1st Edition

Psychiatric Genetics From Hereditary Madness to Big Biology

    244 Pages
    by Routledge

    244 Pages
    by Routledge

    Psychiatric genetics has become ‘Big Biology’. This may come as a surprising development to those familiar with its controversial history. From eugenic origins and contentious twin studies to a global network of laboratories employing high-throughput genetic and genomic technologies, biological research on psychiatric disorders has become an international, multidisciplinary assemblage of massive data resources. How did psychiatric genetics achieve this scale? How is it socially and epistemically organized? And how do scientists experience this politics of scale?

    Psychiatric Genetics: From Hereditary Madness to Big Biology develops a sociological approach of exploring the origins of psychiatric genetics by tracing several distinct styles of scientific reasoning that coalesced at the beginning of the twentieth century. These styles of reasoning reveal, among other things, a range of practices that maintain an extraordinary stability in the face of radical criticism, internal tensions and scientific disappointments.

    The book draws on a variety of methods and materials to explore these claims. Combining genealogical analysis of historical literature, rhetorical analysis of scientific review articles, interviews with scientists, ethnographic observations of laboratory practices and international conferences, this book offers a comprehensive and detailed exploration of both local and global changes in the field of psychiatric genetics.

    Introduction  1. From ‘Hereditary Madness’ to Psychiatric Genetics  2. The Birth of Psychiatric Genetics  3. The Rhetoric of Complexity  4. Inside ‘Big Biology’  5. Drowning in Data  6. On the Road: Collecting Bloods and Stories  7. Scientific Imaginaries and Their Publics  8. Big Biology Then and Now  Conclusion: Big Biology and Scientific Revolutions


    Michael Arribas-Ayllon is a senior lecturer in the School of Social Sciences at Cardiff University. His research interests are in the sociology of genetic knowledge, histories of biomedicine, applications of genetic testing, medical communication and professional decision-making.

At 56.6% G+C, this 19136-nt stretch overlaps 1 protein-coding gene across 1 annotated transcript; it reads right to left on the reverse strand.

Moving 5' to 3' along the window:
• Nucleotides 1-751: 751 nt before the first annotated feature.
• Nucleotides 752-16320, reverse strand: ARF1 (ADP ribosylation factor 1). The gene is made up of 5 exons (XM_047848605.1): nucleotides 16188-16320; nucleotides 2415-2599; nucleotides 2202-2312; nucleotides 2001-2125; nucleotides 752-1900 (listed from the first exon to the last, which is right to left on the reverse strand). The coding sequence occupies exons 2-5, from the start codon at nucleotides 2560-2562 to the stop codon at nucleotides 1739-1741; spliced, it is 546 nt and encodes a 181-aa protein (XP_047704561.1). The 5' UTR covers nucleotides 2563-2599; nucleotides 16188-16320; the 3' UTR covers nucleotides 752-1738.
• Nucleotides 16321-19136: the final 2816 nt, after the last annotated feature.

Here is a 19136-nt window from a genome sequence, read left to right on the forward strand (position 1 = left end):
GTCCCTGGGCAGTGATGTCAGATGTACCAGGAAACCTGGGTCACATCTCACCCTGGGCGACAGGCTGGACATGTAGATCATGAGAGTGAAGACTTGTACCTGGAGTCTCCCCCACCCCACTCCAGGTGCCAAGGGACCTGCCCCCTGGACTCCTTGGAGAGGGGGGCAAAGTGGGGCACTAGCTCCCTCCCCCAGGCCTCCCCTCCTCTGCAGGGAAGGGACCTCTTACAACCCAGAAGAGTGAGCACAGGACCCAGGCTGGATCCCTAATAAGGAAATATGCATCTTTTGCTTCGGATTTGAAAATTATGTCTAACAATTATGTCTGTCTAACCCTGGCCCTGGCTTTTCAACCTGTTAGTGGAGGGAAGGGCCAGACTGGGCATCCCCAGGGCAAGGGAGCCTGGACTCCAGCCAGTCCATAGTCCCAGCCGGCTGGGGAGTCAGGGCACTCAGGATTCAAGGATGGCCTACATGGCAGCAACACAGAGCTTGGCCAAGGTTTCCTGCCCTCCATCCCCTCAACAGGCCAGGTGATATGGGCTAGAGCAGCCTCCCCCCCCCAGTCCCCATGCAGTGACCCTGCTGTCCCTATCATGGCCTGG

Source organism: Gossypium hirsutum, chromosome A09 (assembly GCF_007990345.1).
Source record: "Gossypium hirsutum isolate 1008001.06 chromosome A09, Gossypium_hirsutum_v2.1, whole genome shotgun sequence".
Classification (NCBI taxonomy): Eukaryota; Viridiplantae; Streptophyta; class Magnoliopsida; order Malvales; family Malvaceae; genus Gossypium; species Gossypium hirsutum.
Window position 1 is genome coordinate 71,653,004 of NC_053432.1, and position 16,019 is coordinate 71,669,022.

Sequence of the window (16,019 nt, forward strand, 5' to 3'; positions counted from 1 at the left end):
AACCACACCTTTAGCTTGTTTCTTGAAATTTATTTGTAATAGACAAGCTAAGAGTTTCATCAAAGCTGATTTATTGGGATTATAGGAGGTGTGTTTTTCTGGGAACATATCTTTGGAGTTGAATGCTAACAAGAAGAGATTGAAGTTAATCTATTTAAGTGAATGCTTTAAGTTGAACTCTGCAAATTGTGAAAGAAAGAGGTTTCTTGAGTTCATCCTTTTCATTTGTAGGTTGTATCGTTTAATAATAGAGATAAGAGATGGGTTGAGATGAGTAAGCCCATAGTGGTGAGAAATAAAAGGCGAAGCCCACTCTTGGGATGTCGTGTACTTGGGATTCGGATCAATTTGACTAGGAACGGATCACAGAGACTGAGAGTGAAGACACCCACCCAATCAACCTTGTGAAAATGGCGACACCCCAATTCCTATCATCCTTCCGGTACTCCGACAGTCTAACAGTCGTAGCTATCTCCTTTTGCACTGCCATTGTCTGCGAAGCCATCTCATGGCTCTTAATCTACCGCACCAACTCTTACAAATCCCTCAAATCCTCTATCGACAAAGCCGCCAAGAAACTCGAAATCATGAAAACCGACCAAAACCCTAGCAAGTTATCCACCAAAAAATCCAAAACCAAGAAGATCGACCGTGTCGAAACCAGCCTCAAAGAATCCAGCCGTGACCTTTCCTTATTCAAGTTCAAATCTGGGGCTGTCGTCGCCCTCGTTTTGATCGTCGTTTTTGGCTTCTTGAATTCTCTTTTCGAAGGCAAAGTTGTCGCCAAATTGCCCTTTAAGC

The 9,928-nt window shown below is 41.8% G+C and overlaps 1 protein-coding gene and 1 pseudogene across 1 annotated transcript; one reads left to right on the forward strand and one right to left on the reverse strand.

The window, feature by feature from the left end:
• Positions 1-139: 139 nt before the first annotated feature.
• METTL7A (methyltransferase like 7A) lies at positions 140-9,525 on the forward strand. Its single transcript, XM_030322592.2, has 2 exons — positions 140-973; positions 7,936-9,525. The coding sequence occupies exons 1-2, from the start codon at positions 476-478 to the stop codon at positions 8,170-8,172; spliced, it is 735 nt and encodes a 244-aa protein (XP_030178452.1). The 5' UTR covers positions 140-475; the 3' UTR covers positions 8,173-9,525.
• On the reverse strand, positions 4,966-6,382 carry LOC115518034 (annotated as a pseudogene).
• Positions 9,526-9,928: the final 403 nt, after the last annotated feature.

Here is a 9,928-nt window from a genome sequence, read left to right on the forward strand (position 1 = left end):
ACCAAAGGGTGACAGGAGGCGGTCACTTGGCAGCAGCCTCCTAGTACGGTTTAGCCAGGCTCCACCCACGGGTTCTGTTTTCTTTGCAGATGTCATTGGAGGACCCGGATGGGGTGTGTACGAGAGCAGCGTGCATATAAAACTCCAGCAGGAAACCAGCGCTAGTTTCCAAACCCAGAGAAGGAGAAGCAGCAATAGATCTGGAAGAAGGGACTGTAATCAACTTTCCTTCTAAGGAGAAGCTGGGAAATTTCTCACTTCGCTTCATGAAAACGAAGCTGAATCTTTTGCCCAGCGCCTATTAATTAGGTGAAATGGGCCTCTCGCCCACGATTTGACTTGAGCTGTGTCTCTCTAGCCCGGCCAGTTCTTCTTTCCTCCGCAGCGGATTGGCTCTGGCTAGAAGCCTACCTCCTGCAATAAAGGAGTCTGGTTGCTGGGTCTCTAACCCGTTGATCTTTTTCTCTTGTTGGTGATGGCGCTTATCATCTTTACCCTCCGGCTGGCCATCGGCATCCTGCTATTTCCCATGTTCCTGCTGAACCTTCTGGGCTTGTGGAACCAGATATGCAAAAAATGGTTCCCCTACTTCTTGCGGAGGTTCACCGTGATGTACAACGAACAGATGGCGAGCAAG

Andrew Bartlett is a sociologist working at the University of York and the University of Sheffield. He has a long-standing interest in the sociology of ‘Big Biology’ and has written papers on a range of topics in the sociology of science, including the interdisciplinarity of bioinformatics, the organization and publics of psychiatric genetics, and social issues with regard to genome editing.

    Jamie Lewis is a lecturer in Sociology in the School of Social Sciences at Cardiff University. His research interests coalesce around the sociology of science and technology studies (STS), public understanding of science (PUS) and medical sociology. He has published papers on bioinformatics, psychiatric genetics, stem cell research and public engagement.

    "In this detailed and wide-ranging ethnographic study, Arribas-Ayllon et al provide an insightful exploration of the reorganization of infrastructures and expertise in psychiatric genetics. Their analysis of the distribution of value and emotional, boundary and engagement work across scientific hierarchies is particularly rich. Demonstrating how the relative immobility of more marginalised actors functions as a necessary condition for scaled up biology, this important book invites the scientific and academic community to look again at how reward should be distributed in the era of Big Biology."

    - Anne Kerr, Professor of Sociology, University of Leeds

    "Arribas-Ayllon, Bartlett, and Lewis’s book invites us to follow them through the revolving doors and glassy atriums of a new science centre to consider the changing ways in which psychiatric genetics is taking place. Their work is a rich introduction to the spaces this discipline now occupies within the epistemologies of medical psychiatry, the interdisciplinary university campus, and the genetic infrastructures of global science. It both situates psychiatric genetics as particular form of inquiry, assembled from genealogies of clinical, statistical, and laboratory reasoning, as well as demonstrating how this is articulated through a wider network of affective relations and imaginaries circulating within research publications, patient involvement activities, and public engagement events. The effect is to render the complex processes that constitute the contemporary geographies of big biology visible, with all of its promises and compromises. The book demonstrates the value of thinking about science through question of space, scale, and speed. It is also timely too, as the unresolved tensions at the heart of psychiatric genetics continue to generate new scientific inquiry and social controversy in the search for the biological causes of psychiatric disorders."